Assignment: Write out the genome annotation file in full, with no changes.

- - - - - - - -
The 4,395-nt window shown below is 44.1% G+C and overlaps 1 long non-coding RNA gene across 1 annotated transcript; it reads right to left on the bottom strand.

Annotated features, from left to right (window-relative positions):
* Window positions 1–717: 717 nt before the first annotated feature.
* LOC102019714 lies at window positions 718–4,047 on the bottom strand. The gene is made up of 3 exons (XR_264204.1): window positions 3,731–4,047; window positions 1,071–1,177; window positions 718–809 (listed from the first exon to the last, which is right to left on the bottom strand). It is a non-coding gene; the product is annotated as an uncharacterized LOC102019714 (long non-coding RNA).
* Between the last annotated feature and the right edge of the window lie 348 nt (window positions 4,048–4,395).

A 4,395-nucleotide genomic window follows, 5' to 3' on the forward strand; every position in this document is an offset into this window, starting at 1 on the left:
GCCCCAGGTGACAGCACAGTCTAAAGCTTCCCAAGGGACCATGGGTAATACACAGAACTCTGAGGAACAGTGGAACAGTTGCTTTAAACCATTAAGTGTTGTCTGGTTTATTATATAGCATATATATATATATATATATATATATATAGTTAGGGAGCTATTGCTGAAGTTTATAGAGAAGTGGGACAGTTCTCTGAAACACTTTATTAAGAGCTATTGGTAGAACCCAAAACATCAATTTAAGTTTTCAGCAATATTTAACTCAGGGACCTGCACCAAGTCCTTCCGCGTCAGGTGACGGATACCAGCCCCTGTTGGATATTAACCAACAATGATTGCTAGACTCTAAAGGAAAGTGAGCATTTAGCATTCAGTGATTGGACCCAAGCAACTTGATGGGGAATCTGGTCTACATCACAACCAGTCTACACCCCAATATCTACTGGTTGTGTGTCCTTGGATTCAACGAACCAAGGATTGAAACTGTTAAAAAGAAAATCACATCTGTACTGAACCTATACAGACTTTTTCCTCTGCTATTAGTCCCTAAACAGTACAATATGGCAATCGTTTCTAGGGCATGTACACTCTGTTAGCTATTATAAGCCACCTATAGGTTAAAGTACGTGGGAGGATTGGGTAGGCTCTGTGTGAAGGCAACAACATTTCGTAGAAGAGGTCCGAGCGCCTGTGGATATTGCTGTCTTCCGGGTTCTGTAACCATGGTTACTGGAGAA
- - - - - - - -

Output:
The 4,395-nt window shown below is 44.1% G+C and overlaps 1 long non-coding RNA gene across 1 annotated transcript; it reads right to left on the bottom strand.

Annotated features, from left to right (window-relative positions):
* Window positions 1–717: 717 nt before the first annotated feature.
* LOC102019714 lies at window positions 718–4,047 on the bottom strand. The gene is made up of 3 exons (XR_264204.1): window positions 3,731–4,047; window positions 1,071–1,177; window positions 718–809 (listed from the first exon to the last, which is right to left on the bottom strand). It is a non-coding gene; the product is annotated as an uncharacterized LOC102019714 (long non-coding RNA).
* Between the last annotated feature and the right edge of the window lie 348 nt (window positions 4,048–4,395).

A 4,395-nucleotide genomic window follows, 5' to 3' on the forward strand; every position in this document is an offset into this window, starting at 1 on the left:
GCCCCAGGTGACAGCACAGTCTAAAGCTTCCCAAGGGACCATGGGTAATACACAGAACTCTGAGGAACAGTGGAACAGTTGCTTTAAACCATTAAGTGTTGTCTGGTTTATTATATAGCATATATATATATATATATATATATATATAGTTAGGGAGCTATTGCTGAAGTTTATAGAGAAGTGGGACAGTTCTCTGAAACACTTTATTAAGAGCTATTGGTAGAACCCAAAACATCAATTTAAGTTTTCAGCAATATTTAACTCAGGGACCTGCACCAAGTCCTTCCGCGTCAGGTGACGGATACCAGCCCCTGTTGGATATTAACCAACAATGATTGCTAGACTCTAAAGGAAAGTGAGCATTTAGCATTCAGTGATTGGACCCAAGCAACTTGATGGGGAATCTGGTCTACATCACAACCAGTCTACACCCCAATATCTACTGGTTGTGTGTCCTTGGATTCAACGAACCAAGGATTGAAACTGTTAAAAAGAAAATCACATCTGTACTGAACCTATACAGACTTTTTCCTCTGCTATTAGTCCCTAAACAGTACAATATGGCAATCGTTTCTAGGGCATGTACACTCTGTTAGCTATTATAAGCCACCTATAGGTTAAAGTACGTGGGAGGATTGGGTAGGCTCTGTGTGAAGGCAACAACATTTCGTAGAAGAGGTCCGAGCGCCTGTGGATATTGCTGTCTTCCGGGTTCTGTAACCATGGTTACTGGAGAA